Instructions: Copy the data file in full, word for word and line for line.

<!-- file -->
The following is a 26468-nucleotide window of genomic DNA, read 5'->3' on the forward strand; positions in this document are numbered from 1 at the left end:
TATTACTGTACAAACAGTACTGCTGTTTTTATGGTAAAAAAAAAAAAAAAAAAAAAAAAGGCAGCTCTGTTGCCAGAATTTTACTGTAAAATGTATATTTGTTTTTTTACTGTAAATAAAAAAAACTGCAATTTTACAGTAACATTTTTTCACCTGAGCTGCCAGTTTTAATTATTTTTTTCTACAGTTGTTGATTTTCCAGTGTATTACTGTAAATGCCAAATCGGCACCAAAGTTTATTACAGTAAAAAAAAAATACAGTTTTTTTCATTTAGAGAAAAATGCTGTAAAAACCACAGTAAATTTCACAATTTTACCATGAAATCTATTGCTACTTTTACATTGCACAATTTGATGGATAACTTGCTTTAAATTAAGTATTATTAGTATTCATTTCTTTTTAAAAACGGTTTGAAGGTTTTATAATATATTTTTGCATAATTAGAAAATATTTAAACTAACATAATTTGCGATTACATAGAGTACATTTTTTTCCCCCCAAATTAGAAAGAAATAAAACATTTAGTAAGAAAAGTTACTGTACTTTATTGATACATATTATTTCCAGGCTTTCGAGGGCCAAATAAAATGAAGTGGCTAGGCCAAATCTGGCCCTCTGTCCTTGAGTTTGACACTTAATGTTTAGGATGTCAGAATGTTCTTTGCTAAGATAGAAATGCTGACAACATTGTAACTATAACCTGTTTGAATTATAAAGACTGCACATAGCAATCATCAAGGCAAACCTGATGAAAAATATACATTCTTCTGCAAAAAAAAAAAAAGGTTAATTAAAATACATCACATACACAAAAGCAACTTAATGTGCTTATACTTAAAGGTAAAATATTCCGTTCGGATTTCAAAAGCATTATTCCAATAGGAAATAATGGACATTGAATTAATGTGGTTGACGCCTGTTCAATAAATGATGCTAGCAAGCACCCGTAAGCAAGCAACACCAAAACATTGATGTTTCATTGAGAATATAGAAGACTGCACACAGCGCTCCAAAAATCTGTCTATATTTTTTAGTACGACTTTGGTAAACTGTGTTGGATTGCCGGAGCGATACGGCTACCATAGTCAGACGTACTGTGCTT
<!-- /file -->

The following is a 26468-nucleotide window of genomic DNA, read 5'->3' on the forward strand; positions in this document are numbered from 1 at the left end:
TATTACTGTACAAACAGTACTGCTGTTTTTATGGTAAAAAAAAAAAAAAAAAAAAAAAAGGCAGCTCTGTTGCCAGAATTTTACTGTAAAATGTATATTTGTTTTTTTACTGTAAATAAAAAAAACTGCAATTTTACAGTAACATTTTTTCACCTGAGCTGCCAGTTTTAATTATTTTTTTCTACAGTTGTTGATTTTCCAGTGTATTACTGTAAATGCCAAATCGGCACCAAAGTTTATTACAGTAAAAAAAAAATACAGTTTTTTTCATTTAGAGAAAAATGCTGTAAAAACCACAGTAAATTTCACAATTTTACCATGAAATCTATTGCTACTTTTACATTGCACAATTTGATGGATAACTTGCTTTAAATTAAGTATTATTAGTATTCATTTCTTTTTAAAAACGGTTTGAAGGTTTTATAATATATTTTTGCATAATTAGAAAATATTTAAACTAACATAATTTGCGATTACATAGAGTACATTTTTTTCCCCCCAAATTAGAAAGAAATAAAACATTTAGTAAGAAAAGTTACTGTACTTTATTGATACATATTATTTCCAGGCTTTCGAGGGCCAAATAAAATGAAGTGGCTAGGCCAAATCTGGCCCTCTGTCCTTGAGTTTGACACTTAATGTTTAGGATGTCAGAATGTTCTTTGCTAAGATAGAAATGCTGACAACATTGTAACTATAACCTGTTTGAATTATAAAGACTGCACATAGCAATCATCAAGGCAAACCTGATGAAAAATATACATTCTTCTGCAAAAAAAAAAAAAGGTTAATTAAAATACATCACATACACAAAAGCAACTTAATGTGCTTATACTTAAAGGTAAAATATTCCGTTCGGATTTCAAAAGCATTATTCCAATAGGAAATAATGGACATTGAATTAATGTGGTTGACGCCTGTTCAATAAATGATGCTAGCAAGCACCCGTAAGCAAGCAACACCAAAACATTGATGTTTCATTGAGAATATAGAAGACTGCACACAGCGCTCCAAAAATCTGTCTATATTTTTTAGTACGACTTTGGTAAACTGTGTTGGATTGCCGGAGCGATACGGCTACCATAGTCAGACGTACTGTGCTT